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Old 07-16-2012, 09:55 PM   #16
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relay switching.......


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Originally Posted by Protocol. View Post
how much 'low voltage' is this? I would personally use an ice cube style plug in relay. You would need your dehumidifier power to pass through the relay contacts and the coil to interact with the condensate pump. Either that or wire up your own float switch as to 'shut off' coil voltage when normally closed float switch opens.

The problem is not knowing anything really about the safety switch and how it interacts with the condensate pump. I would just say hook up the coil in series with the switch. When the switch opens, coil voltage is cut, and the closed contacts open to shut the dehumidifier off. It's impossible to say if that would work though without knowing the wiring.
You guys are not getting the setup here...

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Old 07-16-2012, 09:56 PM   #17
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relay switching.......


You can get a "donut" CT (current Transformer) solid state NO/NC switch, that will change state when current is drawn through the conductor which the CT is monitoring. All you need to do from there is to hook up an ice-cube relay to give you a N/C in series with the dehumidifier power circuit conductors. When the CT senses current being drawn by the pump conductor, it will send voltage to the ice-cube relay that will change state to N/O, and break the circuit to the dehumidifier -- preventing it from starting. When the pump stops, the relay will send the counter signal, closing the relay, and the dehumidifier will come on line again.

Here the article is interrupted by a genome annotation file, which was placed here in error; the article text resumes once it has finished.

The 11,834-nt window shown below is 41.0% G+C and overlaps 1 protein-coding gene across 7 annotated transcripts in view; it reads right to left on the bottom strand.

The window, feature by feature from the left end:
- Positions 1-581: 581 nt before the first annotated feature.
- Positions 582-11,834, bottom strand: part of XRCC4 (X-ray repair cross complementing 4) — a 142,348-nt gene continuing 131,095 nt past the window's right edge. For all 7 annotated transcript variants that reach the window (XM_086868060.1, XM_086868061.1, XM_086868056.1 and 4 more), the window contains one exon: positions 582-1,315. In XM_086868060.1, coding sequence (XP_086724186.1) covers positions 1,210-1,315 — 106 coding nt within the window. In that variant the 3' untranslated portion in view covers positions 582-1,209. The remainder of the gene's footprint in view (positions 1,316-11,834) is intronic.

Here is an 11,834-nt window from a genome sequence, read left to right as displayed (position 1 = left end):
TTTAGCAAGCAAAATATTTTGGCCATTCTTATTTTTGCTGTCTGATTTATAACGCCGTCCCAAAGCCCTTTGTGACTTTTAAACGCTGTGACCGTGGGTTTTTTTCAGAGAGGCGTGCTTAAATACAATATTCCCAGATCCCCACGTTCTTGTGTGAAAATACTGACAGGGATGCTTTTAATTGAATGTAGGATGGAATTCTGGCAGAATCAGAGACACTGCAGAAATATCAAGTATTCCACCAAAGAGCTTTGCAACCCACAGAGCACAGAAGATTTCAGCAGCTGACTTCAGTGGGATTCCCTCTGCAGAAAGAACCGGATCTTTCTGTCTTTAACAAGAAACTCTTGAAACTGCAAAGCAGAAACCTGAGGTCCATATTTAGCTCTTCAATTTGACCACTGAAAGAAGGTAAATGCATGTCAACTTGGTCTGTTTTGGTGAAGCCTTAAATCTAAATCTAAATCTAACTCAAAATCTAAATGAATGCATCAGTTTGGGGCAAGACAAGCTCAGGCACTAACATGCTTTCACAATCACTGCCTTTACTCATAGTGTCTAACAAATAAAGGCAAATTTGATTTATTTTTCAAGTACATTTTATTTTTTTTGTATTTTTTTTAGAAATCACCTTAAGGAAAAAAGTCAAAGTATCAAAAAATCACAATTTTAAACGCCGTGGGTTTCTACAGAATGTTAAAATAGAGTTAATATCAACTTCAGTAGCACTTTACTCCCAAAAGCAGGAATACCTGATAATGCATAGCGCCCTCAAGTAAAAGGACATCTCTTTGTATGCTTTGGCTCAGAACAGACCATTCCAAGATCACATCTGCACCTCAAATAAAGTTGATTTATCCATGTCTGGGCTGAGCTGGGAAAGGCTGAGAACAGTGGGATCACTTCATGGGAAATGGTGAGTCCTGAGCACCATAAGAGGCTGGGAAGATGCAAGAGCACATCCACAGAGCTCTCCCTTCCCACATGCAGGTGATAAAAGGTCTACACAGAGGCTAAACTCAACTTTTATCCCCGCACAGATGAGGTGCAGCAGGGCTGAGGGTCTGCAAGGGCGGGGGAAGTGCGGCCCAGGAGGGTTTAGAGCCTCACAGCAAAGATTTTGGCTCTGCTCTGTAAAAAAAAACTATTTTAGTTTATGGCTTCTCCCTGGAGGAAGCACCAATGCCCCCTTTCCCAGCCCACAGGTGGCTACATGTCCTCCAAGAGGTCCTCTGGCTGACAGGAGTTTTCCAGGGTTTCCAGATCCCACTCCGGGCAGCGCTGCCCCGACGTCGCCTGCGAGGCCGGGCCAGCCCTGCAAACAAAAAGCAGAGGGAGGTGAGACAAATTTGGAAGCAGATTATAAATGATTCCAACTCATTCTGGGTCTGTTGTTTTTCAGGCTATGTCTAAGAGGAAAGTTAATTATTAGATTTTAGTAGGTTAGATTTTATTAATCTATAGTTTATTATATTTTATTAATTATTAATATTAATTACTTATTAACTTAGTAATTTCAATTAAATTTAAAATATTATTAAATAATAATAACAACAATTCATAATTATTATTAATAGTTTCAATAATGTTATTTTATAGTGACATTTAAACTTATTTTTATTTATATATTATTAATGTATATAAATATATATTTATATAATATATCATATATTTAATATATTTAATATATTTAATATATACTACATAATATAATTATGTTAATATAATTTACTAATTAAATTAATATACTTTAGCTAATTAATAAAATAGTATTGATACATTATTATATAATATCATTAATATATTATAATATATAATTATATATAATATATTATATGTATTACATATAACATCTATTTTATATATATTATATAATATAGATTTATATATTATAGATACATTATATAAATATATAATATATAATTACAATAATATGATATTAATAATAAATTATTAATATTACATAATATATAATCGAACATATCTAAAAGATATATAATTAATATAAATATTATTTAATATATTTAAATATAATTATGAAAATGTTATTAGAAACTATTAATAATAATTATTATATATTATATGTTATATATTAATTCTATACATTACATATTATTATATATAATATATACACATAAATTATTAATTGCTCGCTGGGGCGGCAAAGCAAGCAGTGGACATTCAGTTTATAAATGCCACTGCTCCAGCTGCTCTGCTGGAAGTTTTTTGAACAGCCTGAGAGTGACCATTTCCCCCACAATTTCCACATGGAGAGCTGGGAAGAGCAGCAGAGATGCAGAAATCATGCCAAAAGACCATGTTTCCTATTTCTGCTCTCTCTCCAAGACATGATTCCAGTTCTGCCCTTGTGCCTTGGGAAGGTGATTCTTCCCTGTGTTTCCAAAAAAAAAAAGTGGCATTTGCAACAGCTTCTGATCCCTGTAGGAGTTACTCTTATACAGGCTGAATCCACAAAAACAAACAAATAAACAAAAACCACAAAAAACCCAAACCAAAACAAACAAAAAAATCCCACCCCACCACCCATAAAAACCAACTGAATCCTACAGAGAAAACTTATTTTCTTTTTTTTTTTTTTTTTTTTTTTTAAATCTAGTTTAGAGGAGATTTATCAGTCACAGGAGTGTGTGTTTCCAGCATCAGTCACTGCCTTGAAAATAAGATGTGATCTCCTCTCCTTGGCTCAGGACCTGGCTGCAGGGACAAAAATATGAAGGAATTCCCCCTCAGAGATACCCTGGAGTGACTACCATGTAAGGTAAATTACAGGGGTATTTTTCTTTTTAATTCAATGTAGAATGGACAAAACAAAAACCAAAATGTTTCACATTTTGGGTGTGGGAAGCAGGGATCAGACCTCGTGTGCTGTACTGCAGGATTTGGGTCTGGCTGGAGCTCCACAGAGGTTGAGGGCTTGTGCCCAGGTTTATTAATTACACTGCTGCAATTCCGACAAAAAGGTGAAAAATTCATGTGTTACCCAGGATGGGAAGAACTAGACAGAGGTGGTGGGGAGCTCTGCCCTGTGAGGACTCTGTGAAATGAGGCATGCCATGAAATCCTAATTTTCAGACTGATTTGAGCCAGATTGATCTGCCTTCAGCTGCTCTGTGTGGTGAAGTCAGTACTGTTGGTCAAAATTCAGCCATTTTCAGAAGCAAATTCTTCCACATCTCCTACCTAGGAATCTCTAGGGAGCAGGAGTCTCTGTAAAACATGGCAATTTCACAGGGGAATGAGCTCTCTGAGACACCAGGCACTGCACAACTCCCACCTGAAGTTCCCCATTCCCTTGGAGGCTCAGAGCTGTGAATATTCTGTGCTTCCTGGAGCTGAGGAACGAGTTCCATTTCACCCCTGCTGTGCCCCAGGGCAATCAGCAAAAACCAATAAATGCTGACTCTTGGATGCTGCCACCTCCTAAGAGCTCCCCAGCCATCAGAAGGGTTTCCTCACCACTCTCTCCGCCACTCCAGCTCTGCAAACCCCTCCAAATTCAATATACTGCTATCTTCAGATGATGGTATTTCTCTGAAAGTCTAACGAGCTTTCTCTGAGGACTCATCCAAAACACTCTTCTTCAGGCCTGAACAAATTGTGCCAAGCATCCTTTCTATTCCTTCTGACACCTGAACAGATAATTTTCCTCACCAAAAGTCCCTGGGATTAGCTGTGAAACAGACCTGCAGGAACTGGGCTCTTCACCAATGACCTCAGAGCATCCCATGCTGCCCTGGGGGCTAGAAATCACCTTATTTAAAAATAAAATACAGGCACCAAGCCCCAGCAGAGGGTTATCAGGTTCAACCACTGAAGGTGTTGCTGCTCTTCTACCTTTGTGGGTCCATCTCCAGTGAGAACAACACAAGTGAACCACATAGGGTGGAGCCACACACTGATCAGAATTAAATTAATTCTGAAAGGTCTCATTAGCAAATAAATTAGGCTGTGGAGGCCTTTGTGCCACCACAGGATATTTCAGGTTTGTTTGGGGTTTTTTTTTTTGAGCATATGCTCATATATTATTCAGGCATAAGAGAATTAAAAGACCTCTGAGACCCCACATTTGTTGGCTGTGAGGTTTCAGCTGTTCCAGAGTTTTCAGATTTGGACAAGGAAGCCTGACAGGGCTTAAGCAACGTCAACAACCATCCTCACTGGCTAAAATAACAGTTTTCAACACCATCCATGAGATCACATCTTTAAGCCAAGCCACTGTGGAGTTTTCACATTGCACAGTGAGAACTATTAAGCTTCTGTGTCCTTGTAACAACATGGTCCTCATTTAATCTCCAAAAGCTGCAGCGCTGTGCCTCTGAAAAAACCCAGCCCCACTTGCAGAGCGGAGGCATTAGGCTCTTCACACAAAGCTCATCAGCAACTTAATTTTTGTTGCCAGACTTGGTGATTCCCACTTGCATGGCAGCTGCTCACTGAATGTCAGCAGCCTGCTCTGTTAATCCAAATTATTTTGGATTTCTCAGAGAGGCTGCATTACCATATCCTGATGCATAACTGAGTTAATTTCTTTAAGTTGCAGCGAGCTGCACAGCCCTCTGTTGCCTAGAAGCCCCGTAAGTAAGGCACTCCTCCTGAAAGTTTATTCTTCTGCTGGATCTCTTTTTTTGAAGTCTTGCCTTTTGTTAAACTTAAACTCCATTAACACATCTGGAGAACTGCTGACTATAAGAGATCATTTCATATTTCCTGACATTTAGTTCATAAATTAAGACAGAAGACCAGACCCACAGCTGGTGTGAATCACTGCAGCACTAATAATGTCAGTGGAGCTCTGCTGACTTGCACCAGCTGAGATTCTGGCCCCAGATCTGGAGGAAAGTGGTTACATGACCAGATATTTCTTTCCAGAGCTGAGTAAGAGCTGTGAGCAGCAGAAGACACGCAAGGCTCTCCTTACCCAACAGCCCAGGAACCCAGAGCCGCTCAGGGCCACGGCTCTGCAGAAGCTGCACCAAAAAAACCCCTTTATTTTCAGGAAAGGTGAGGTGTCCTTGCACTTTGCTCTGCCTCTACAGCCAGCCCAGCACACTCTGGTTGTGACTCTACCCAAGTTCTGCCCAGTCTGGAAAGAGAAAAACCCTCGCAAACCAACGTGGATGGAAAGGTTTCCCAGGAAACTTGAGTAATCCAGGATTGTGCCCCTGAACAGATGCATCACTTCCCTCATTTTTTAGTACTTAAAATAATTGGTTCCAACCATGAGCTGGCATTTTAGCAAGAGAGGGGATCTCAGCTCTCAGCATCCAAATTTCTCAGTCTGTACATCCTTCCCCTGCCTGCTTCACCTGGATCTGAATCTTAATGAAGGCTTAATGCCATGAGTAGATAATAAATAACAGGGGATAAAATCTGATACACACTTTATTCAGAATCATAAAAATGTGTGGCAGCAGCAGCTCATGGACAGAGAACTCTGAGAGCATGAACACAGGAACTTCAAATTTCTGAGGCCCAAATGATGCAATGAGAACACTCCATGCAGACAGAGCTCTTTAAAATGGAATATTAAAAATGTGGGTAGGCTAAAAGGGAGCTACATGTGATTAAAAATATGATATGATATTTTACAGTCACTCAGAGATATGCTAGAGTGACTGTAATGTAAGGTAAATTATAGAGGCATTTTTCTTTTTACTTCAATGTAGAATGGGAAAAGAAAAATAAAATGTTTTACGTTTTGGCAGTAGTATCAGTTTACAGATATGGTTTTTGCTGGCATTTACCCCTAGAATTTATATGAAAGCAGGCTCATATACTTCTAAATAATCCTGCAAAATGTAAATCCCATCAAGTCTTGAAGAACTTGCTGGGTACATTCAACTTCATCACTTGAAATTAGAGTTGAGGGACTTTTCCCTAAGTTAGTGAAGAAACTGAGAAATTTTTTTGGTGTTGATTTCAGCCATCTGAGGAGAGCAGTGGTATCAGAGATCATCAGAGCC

Note! This is old technology. The components are cheap, readily available...and mostly monolithic. (If I can't git a screw driver on it...I don't want it)...)
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Old 07-16-2012, 10:13 PM   #18
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relay switching.......


Use one of these with the relay I mentioned earlier. Avoids the cross connecting issues of a switch in the condensate pump with its purpose and that of a high impedance dry contact relay input.

http://www.pexsupply.com/DiversiTech...e-Float-Switch


Of course if you use a few bricks and pieces of wood you could probably raise the height of the condensate pump such that if it stops pumping the float switch in the dehumidifier would shut off the dehumidifier if the tank didn't drain. Just set height of condensate pump so that just before it spills over its reservoir the switch in the dehumidifier is opened shutting the dehumidifier off. This assumes you would still have some gravity drain to the condensate pump which I can't be sure of without seeing your setup.

btw they make dehumidifiers with built in condensate pumps. Might be cheaper just to get a new one than add all this jerry rigging.
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Old 07-17-2012, 09:54 AM   #19
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relay switching.......


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Use one of these and you won't need a power supply. It is looking for a dry contact switch to control it. The device is UL listed so you won't be violating NEC using it. Also due to nature of dry contacts it is well isolated from the 120VAC side so you can use class 2 wiring for the dry contact side. Just be sure you wire it into a float switch that is not powered by other means.... i.e. don't cross connect the dry contact leads with power switching within the condensate pump. That could damage one or both devices.


http://www.functionaldevices.com/bui...model=RIB01BDC
Perfect, Thanks! And thanks for all the other responses, very helpful.

A little more info for those who asked: